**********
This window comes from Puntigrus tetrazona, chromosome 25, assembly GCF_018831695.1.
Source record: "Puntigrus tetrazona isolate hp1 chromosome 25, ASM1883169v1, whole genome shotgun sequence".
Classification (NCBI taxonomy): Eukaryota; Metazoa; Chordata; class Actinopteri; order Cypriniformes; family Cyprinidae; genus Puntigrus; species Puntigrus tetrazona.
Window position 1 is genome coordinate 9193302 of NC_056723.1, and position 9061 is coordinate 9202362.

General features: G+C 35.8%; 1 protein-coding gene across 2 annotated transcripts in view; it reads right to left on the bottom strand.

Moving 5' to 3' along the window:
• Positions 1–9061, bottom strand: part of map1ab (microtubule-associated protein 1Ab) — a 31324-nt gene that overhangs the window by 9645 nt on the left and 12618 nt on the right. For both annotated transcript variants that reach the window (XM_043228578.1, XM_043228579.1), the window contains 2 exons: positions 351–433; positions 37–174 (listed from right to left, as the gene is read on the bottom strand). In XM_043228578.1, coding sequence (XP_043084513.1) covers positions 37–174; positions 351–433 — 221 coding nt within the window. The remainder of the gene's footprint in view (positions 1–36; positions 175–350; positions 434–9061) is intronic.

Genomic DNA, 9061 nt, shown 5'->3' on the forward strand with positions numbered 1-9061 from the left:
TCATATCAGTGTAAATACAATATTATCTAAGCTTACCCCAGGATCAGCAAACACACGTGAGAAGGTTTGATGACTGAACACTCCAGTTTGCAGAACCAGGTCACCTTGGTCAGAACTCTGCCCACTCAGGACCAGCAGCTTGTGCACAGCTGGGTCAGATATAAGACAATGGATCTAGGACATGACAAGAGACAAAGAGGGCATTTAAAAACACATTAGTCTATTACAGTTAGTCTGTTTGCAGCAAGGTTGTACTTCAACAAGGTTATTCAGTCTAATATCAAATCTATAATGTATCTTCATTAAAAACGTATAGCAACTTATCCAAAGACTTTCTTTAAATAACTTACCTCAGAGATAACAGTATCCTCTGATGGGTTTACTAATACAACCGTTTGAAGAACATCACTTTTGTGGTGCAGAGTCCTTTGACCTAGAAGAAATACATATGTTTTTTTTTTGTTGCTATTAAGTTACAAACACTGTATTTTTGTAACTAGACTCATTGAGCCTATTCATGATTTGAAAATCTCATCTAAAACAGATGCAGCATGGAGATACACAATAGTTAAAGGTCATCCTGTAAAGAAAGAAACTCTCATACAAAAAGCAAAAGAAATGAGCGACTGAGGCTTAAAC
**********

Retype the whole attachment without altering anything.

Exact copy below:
This window comes from Puntigrus tetrazona, chromosome 25, assembly GCF_018831695.1.
Source record: "Puntigrus tetrazona isolate hp1 chromosome 25, ASM1883169v1, whole genome shotgun sequence".
Classification (NCBI taxonomy): Eukaryota; Metazoa; Chordata; class Actinopteri; order Cypriniformes; family Cyprinidae; genus Puntigrus; species Puntigrus tetrazona.
Window position 1 is genome coordinate 9193302 of NC_056723.1, and position 9061 is coordinate 9202362.

General features: G+C 35.8%; 1 protein-coding gene across 2 annotated transcripts in view; it reads right to left on the bottom strand.

Moving 5' to 3' along the window:
• Positions 1–9061, bottom strand: part of map1ab (microtubule-associated protein 1Ab) — a 31324-nt gene that overhangs the window by 9645 nt on the left and 12618 nt on the right. For both annotated transcript variants that reach the window (XM_043228578.1, XM_043228579.1), the window contains 2 exons: positions 351–433; positions 37–174 (listed from right to left, as the gene is read on the bottom strand). In XM_043228578.1, coding sequence (XP_043084513.1) covers positions 37–174; positions 351–433 — 221 coding nt within the window. The remainder of the gene's footprint in view (positions 1–36; positions 175–350; positions 434–9061) is intronic.

Genomic DNA, 9061 nt, shown 5'->3' on the forward strand with positions numbered 1-9061 from the left:
TCATATCAGTGTAAATACAATATTATCTAAGCTTACCCCAGGATCAGCAAACACACGTGAGAAGGTTTGATGACTGAACACTCCAGTTTGCAGAACCAGGTCACCTTGGTCAGAACTCTGCCCACTCAGGACCAGCAGCTTGTGCACAGCTGGGTCAGATATAAGACAATGGATCTAGGACATGACAAGAGACAAAGAGGGCATTTAAAAACACATTAGTCTATTACAGTTAGTCTGTTTGCAGCAAGGTTGTACTTCAACAAGGTTATTCAGTCTAATATCAAATCTATAATGTATCTTCATTAAAAACGTATAGCAACTTATCCAAAGACTTTCTTTAAATAACTTACCTCAGAGATAACAGTATCCTCTGATGGGTTTACTAATACAACCGTTTGAAGAACATCACTTTTGTGGTGCAGAGTCCTTTGACCTAGAAGAAATACATATGTTTTTTTTTTGTTGCTATTAAGTTACAAACACTGTATTTTTGTAACTAGACTCATTGAGCCTATTCATGATTTGAAAATCTCATCTAAAACAGATGCAGCATGGAGATACACAATAGTTAAAGGTCATCCTGTAAAGAAAGAAACTCTCATACAAAAAGCAAAAGAAATGAGCGACTGAGGCTTAAAC